Android Go edition has been around for a while. Launched way back in 2017 as a successor to Android One as the One programme underwent it's own evolution into what we have today, Android Go took over as the flavour of Android for low-end devices. While originally memory requirements to qualify for Go were very low - anything under 1GB - today any device launching with 2GB RAM or over can only be certified for Go (as of Android 13).
In spite of common misconceptions, certainly not aided by folks like the NCSC publishing incorrect information, Android Go does in fact support Android Enterprise. But not fully by default.
🟢 Fully Managed
🟢 Dedicated (COSU)
🟠 Work profile
🟠 Work profile on company owned devices (COPE, WPoCOD)
Due to the memory constraints associated with Android Go devices, the work profile deployment scenario in the past has been recommended against, and since Android 12 is optional (factoring in the increased memory requirements), and therefore dependent on the OEM for implementation.
In addition, since late 2020 Android Go has also supported zero-touch by default, which was also previously opt-in for OEMs prior to ZT's integration with Google Play Services.
Not only then has Android Go supported Android Enterprise for many years, but it has improved over time.
With that said, recently VMware announced support for Android Go with version 22.06 of their Intelligent Hub DPC (the on-device VMware agent), and I opted to probe a bit into exactly why EMMs are making claims to support, or not, Android Go in the market today.
Because Android Go does limit functionality, and the behemoths of the EMM world like functionality, it appears to be less to do with Android Go supporting Android Enterprise, and more to do with EMMs not being able to hook into the permissions and services they need to enable their functionality.
VMware in this case now officially claim support for Android Go where they did not previously. They've taken the time to review the platform, understand the outstanding issues their product(s) have in supporting Android Go, and have applied greater focus on their testing and development efforts in order to now offer - albeit limited - support in line with what Android Go customers should expect.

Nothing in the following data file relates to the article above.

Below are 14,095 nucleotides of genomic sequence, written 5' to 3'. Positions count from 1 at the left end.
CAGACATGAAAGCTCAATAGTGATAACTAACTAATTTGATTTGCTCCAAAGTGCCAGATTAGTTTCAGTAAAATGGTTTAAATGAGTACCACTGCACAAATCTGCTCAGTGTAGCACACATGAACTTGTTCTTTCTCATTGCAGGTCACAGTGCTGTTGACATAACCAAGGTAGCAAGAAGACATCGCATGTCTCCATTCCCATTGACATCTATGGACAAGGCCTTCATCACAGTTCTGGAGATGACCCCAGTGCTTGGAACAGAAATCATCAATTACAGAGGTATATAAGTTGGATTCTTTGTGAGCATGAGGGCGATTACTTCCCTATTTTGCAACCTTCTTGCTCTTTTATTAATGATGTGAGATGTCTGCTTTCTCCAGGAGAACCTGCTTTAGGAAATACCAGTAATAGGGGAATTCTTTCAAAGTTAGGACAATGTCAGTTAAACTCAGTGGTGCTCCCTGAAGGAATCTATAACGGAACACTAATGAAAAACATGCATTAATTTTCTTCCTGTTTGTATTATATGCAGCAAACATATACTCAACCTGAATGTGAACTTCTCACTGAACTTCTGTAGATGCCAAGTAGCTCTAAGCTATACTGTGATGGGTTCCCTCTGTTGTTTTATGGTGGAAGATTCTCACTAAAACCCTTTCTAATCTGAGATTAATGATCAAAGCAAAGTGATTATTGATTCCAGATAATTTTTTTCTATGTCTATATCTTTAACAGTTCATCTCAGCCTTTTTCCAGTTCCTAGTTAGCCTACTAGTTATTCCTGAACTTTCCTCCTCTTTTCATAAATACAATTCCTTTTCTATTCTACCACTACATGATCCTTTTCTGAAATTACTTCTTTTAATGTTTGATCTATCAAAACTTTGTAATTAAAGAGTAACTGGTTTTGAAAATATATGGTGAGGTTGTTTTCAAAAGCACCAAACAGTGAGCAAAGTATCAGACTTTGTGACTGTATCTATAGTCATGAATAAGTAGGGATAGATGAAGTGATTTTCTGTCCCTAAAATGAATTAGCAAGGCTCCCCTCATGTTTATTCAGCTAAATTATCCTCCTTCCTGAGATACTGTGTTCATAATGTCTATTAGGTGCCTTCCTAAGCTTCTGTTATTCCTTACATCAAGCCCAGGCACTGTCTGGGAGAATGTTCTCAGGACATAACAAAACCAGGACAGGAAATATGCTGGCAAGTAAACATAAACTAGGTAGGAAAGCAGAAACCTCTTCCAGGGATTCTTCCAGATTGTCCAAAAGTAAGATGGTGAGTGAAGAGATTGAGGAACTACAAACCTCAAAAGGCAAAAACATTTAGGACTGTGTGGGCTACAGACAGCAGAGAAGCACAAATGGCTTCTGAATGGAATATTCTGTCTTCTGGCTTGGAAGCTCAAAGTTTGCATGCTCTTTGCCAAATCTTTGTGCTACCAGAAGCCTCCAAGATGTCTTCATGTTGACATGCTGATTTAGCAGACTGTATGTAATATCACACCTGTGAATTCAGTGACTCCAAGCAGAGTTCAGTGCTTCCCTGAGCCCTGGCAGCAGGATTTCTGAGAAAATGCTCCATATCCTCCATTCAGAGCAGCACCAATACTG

Caveats do exist, notably at time of writing limitations apply to Workspace ONE Launcher - which seems primarily due to the Draw over other apps permission requirement not being enabled on Go - and some product provisioning features, which are perfectly reasonable considering the restraints on resources available. Those aside, for the customers looking to deploy exceptionally low-cost, limited-use devices in their WS1 UEM managed organisations, there's nothing technically now preventing that.
But when you look at some of the other vendors, the effort still isn't being applied.
MobileIron reference AER for device selection, which isn't particularly useful if your budget only affords Go-level hardware (though the AER plug is a good one nonetheless), before continuing on to incorrectly state WP is not supported, rather than optional, and then finishing with MobileIron's actual stance: "possibly works doesn't mean officially supported".
Meraki incorrectly claim as recently as July that Android Go doesn't support Android Enterprise at all, following customer complaints of enrolment failures.
SOTI, IBM, I couldn't see any solid view one way or another in public docs.
Established EMMs aside, some of the more modern solutions running on the Android Management API (AMAPI) all appear to support Android Go fine, including Microsoft Endpoint Manager (Intune), Wizy, and several more. Arguably of all the testing I'd done, enrolling into my company's Intune environment with all of the app policies, conditional access, suite of non-Go applications and more was the most taxing, and the Android Go device I have handled it perfectly fine.
Overall I think Android Go support is a bit of a sore point for the ecosystem today. There's clear misunderstandings in what can and can't be supported with the lighter Android variant, and not a lot of visible effort to put that right.
Perhaps this is something for Google to turn their attention to in the not-too-distant future, as I'm sure Go's expansion to the 2GB memory threshold is only going to grow the Go footprint around the ecosystem.
Starting with more transparent, public documentation akin to the CDD about exactly what Go devices can and cannot do would be a massive, low-effort change that could clear many uncertainties up immediately and help ecosystem partners better understand what it takes to make sure their solutions are Go-supported. It'd equally help customers to decide up-front if Android Go is suitable for them, rather than the current approach of test-before-deployment that seems to be in relied upon currently.